Who got the profit form such sales? If Alauddin Khalji followed the example of contemporary rulers in West Asian countries, then the profit went to him, that is, the sultan or the government. This was also customary. It is stated by Isami in his Futuh-us-Salatin that when Mahmud of Ghazni defeated Raja Jayapala of the Hindu Shahiya dynasty, he “carried him to the distant part of the kingdom of Ghazni and delivered him to an agent (dalal) of the Slave Market …(and) at the command of the king Mahmud they [the Brokers of the Market, muqiman-i-bazar in the original] sold Jaipal as a slave for 80 Dinars and deposited the money realised by the sale in the Treasury”. Hodivala adds that “it would be difficult to get better evidence than this of the ruler making the profit.20 In some of the West Asian countries in the Middle Ages, according to Ira Marvin Lapidus, the rulers used to take over wholesale trade, in grain and also probably in other commodities, so that profits from sale accrued to them rather than to the private traders. Ibn Khaldun also says that “The slave merchants bring them to Egypt in batches… and government buyers have them displayed for inspection and bid for them, raising the price above their value.”21 it was equally true of Alauddin. He treated the merchants themselves as slaves. As per his orders, no middlemen or brokers were allowed to visit the slave-market and examine the “goods”, so that the profits of the traders were curtailed while those of the Sultan swelled. No wonder then that at his demise the Sindhi (Multani) merchants took out processions to rejoice at the death of Alauddin.22
No rule about the sale price could be laid in special cases when the catch was big or a very beautiful slave (“man or woman/boy or girl”) of very high price, say 1000 to 2000 tankahs was brought for sale in the market. Sometimes it created a very piquant situation as nobody dared to buy him/her, lest the king should come to know that so and so was rich enough to pay so high a price for a slave/concubine. Even then slaves were sometimes purchased for high amounts. The poet Badr Chach claims to have bought a slave named Gul-Chehra (Rose Face) for 900 tankahs.23 The title Hazardinari (of a thousand gold coins) for Malik Kafur shows that a skilled slave could have cost anything. It may therefore be contended that except in the reign of Alauddin when prices were fixed, prices of slaves and concubines were uncertain, varying according to fortunes of war and famine, looks of the person, bargaining talent of the auctioneers, shrewdness of the buyer24 and fluctuations in the market through influences of demand and supply. For instance, when Muhammad Ghauri and Qutbuddin Aibak mounted a combined attack on the Khokhars of the Salt Range (Koh-i-Jud), “great plunder was taken and many captives, so that five Hindu [Khokhars] captives could be bought for a dinar”.25 Captives were so plentiful that they were also sent “to sell in Khurasan, not long after.”26 On the other hand, if the supply was short and demand great, the prices went shooting high. Narrating the events of the reign of Sultan Qutbuddin Mubarak Khalji (1316-20), the son and successor of Alauddin Khalji, Ziyauddin Barani says that the strict regulations of Alauddin were all thrown to the winds by the new Sultan, and Qutbuddin and his nobles gave themselves up to a life of debauchery and licence. In such circumstances the “demand for beautiful girls and beardless boys made them a scarce commodity, and their prices rose to 500 and sometimes even to one thousand and two thousand tankahs.”27 So, in the early fourteenth century the lowest average price of a slave mentioned by chroniclers was about eight tankahs, the highest 2000 tankahs. Slaves in Hindustan were cheap during the Khalji period because of the price-control of Alauddin Khalji and also because coined money was in short supply. So that, writes Ziyauddin Barani, “a camel could be had for a dang (small copper coin), but wherefore the dang?”28 In view of this some sort of barter should have been practised.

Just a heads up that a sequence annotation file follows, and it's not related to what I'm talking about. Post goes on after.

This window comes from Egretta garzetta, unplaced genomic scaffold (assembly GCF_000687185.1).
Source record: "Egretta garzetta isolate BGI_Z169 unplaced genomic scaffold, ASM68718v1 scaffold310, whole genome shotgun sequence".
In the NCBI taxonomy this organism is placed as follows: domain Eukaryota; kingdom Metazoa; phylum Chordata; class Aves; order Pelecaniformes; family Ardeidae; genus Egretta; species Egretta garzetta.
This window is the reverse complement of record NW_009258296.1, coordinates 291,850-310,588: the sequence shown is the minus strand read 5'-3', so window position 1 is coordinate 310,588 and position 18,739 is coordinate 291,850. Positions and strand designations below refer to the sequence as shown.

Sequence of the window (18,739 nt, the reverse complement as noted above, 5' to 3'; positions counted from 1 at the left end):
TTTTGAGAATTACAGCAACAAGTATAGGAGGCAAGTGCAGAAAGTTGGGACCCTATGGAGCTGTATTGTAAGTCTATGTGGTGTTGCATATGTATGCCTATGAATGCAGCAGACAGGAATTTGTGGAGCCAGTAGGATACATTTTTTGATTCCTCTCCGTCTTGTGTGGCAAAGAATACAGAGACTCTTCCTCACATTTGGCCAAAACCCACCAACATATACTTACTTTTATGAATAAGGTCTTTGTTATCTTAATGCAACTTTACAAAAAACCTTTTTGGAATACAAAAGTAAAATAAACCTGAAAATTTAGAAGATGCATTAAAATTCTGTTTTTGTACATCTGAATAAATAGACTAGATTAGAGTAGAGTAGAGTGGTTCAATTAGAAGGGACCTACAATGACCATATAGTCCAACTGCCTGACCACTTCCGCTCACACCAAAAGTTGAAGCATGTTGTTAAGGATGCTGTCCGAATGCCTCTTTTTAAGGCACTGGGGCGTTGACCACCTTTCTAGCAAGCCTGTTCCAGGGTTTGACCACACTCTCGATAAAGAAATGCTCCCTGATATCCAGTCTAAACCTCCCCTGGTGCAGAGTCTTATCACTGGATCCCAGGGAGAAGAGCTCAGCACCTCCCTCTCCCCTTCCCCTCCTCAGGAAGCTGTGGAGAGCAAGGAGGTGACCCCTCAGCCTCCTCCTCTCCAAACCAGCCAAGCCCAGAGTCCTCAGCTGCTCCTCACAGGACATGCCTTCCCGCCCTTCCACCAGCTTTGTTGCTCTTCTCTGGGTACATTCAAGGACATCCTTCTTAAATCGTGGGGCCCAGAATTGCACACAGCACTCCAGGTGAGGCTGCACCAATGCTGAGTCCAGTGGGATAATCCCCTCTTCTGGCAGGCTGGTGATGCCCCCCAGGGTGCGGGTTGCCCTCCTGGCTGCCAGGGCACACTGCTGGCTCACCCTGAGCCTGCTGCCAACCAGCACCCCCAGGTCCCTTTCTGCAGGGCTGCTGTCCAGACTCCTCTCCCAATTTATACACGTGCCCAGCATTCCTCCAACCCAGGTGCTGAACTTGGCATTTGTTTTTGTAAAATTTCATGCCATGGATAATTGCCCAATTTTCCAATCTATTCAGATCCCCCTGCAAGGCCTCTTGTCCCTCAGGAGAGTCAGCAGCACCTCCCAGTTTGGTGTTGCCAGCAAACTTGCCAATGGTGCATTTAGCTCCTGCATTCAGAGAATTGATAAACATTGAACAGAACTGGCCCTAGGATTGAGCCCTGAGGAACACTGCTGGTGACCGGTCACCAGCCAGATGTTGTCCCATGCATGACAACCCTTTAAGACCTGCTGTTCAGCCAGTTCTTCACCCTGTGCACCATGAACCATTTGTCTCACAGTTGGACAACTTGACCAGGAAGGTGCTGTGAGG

Low Price of Indian Slaves